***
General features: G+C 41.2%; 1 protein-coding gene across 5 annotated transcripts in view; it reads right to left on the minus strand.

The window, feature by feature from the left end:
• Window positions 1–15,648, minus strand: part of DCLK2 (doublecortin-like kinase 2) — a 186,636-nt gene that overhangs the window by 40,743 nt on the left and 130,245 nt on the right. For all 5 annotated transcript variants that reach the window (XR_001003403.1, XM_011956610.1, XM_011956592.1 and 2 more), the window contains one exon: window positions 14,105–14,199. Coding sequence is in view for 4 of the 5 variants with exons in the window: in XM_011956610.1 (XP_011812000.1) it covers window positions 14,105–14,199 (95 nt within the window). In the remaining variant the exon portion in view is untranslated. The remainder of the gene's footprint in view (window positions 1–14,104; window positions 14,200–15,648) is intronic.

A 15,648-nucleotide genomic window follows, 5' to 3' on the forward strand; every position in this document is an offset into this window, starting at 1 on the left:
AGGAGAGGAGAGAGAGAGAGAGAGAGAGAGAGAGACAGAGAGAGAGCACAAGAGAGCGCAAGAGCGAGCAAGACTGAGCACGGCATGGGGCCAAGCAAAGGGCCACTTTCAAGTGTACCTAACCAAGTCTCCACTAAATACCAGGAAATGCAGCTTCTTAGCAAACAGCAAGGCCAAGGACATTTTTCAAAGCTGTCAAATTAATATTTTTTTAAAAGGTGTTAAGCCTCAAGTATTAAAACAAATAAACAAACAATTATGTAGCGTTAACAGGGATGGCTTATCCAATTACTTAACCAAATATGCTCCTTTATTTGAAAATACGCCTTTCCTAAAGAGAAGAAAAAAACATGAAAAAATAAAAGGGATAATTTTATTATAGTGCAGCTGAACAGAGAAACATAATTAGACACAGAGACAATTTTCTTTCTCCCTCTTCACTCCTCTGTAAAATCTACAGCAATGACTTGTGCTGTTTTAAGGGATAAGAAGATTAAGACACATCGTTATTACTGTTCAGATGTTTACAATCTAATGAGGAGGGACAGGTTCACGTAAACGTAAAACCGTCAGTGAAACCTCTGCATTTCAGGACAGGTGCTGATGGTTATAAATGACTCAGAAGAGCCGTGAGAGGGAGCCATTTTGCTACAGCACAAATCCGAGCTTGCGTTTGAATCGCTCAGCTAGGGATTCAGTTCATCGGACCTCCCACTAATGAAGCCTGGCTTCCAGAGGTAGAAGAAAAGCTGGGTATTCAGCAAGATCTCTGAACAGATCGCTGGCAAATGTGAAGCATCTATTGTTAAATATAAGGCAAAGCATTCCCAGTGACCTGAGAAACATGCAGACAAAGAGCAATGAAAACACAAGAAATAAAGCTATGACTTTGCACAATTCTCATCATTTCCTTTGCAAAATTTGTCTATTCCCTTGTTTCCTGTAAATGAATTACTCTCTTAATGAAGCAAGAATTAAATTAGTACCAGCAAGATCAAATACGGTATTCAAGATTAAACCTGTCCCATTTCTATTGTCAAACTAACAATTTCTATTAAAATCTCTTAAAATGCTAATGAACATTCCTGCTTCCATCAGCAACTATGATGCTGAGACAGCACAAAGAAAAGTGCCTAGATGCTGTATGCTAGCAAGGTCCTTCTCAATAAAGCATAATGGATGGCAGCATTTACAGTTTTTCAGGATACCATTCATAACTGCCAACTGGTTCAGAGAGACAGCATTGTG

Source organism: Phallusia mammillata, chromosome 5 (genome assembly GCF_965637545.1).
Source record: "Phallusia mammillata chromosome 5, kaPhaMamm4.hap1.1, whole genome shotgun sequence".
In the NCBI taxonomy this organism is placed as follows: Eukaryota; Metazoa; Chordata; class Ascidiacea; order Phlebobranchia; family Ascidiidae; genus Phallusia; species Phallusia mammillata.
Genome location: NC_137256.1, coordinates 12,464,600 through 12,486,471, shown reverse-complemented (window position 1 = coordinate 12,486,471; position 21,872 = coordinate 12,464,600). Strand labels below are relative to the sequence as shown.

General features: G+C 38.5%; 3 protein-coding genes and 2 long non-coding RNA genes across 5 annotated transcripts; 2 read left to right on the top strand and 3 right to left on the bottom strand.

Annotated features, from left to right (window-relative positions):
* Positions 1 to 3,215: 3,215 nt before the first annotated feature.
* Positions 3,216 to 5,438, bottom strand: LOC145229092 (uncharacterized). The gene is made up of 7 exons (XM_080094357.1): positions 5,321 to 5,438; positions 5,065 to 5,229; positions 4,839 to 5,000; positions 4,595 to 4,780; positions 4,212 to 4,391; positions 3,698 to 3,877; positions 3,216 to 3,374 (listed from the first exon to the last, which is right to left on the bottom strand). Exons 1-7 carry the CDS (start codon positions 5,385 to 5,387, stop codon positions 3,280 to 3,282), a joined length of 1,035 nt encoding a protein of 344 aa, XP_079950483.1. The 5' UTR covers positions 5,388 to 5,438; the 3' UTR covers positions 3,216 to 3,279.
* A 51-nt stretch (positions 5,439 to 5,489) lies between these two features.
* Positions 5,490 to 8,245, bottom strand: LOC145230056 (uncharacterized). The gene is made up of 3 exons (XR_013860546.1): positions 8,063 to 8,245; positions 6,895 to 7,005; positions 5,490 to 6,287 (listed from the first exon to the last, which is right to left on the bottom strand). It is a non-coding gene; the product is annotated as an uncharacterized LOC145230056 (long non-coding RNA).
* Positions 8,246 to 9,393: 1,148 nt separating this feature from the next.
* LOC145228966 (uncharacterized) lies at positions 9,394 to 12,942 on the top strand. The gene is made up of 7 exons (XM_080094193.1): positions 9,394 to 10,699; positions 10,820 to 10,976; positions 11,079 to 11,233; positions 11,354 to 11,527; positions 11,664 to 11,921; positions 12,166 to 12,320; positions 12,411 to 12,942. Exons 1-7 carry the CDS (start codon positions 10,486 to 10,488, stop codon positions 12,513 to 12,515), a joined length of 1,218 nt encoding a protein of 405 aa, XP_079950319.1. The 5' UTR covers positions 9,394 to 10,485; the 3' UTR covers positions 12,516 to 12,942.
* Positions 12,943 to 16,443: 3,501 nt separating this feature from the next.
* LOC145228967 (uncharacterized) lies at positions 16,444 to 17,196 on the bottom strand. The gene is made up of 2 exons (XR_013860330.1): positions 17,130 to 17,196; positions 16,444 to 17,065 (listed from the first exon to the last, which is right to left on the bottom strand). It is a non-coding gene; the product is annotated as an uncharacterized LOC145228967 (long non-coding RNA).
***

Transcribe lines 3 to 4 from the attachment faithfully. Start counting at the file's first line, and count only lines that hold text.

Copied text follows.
• Window positions 1–15,648, minus strand: part of DCLK2 (doublecortin-like kinase 2) — a 186,636-nt gene that overhangs the window by 40,743 nt on the left and 130,245 nt on the right. For all 5 annotated transcript variants that reach the window (XR_001003403.1, XM_011956610.1, XM_011956592.1 and 2 more), the window contains one exon: window positions 14,105–14,199. Coding sequence is in view for 4 of the 5 variants with exons in the window: in XM_011956610.1 (XP_011812000.1) it covers window positions 14,105–14,199 (95 nt within the window). In the remaining variant the exon portion in view is untranslated. The remainder of the gene's footprint in view (window positions 1–14,104; window positions 14,200–15,648) is intronic.

A 15,648-nucleotide genomic window follows, 5' to 3' on the forward strand; every position in this document is an offset into this window, starting at 1 on the left: